An NPR member station
Play Live Radio
Next Up:
0:00 0:00
Available On Air Stations

Memorial Park Honors Victims Of 2003 Rhode Island Nightclub Fire

The Station nightclub fire happened more than 14 years ago, and on Sunday, a memorial park was dedicated to the victims of the fire.

On Feb. 20, 2003, the rock band Great White was playing in the club in West Warwick, R.I., when pyrotechnics ignited flammable soundproofing foam. The building was quickly engulfed in flames.

In the end, 100 people were killed and more than 200 injured.

The effort to honor the victims of The Station nightclub fire with a memorial took more than a decade.

The 1-acre park, named Station Fire Memorial Park — includes a courtyard, gardens and granite monuments with the names and birthdays of every victim.

As hundreds of people began arriving for the dedication ceremony, a band was playing.

The Providence Journal reports:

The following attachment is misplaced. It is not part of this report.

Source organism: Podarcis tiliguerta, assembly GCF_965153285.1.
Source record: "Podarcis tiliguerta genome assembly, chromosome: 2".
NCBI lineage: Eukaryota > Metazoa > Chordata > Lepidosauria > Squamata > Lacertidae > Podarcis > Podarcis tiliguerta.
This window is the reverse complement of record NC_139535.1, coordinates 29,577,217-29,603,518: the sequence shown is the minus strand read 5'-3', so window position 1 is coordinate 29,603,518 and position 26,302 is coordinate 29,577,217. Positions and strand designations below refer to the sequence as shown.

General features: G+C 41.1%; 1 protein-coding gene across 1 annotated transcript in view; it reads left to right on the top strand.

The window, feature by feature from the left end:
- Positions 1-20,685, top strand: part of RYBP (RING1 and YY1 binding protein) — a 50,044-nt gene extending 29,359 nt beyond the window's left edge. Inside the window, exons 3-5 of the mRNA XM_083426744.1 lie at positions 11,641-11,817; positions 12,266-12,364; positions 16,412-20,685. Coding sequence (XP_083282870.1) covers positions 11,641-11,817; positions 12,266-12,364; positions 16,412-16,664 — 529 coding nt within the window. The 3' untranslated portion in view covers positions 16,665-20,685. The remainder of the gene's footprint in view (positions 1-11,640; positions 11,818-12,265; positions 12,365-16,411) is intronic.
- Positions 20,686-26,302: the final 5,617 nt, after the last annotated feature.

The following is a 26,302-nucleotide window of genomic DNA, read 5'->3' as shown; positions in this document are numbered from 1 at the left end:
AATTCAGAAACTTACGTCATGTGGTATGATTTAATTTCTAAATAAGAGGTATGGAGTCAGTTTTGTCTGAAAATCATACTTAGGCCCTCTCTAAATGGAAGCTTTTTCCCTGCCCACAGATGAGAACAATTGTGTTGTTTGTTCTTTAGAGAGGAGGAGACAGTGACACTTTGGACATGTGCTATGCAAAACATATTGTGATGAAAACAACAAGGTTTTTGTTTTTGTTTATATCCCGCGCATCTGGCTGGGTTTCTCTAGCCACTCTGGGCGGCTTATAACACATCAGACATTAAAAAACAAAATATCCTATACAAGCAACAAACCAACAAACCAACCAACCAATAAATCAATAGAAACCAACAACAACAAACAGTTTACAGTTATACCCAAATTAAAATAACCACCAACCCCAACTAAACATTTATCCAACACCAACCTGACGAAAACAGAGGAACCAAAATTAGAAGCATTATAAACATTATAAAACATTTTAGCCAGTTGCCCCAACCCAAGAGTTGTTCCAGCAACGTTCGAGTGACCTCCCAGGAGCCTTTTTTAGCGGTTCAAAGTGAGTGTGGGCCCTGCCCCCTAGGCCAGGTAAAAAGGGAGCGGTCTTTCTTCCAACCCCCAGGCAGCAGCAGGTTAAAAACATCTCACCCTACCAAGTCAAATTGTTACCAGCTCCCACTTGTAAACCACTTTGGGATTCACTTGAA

"Gina Russo, 49, who was burned so severely in the Feb. 20, 2003, fire that she has endured 62 surgeries and who lost her fiancé that night but didn't learn of his death until a few weeks after she was awakened from a medically induced coma, opened the ceremony with an appreciation of the upbeat tunes.

"'You brought music back to the Station,' she said as the band left the stage, actually a pavilion at the back of the park that houses a timeline of events leading up to and resulting from the tragedy."

Former Gov. Don Carcieri called the fire the "state's worst tragedy." It is listed as among the deadliest nightclub fires in U.S. history.

Copyright 2021 NPR. To see more, visit

Doreen McCallister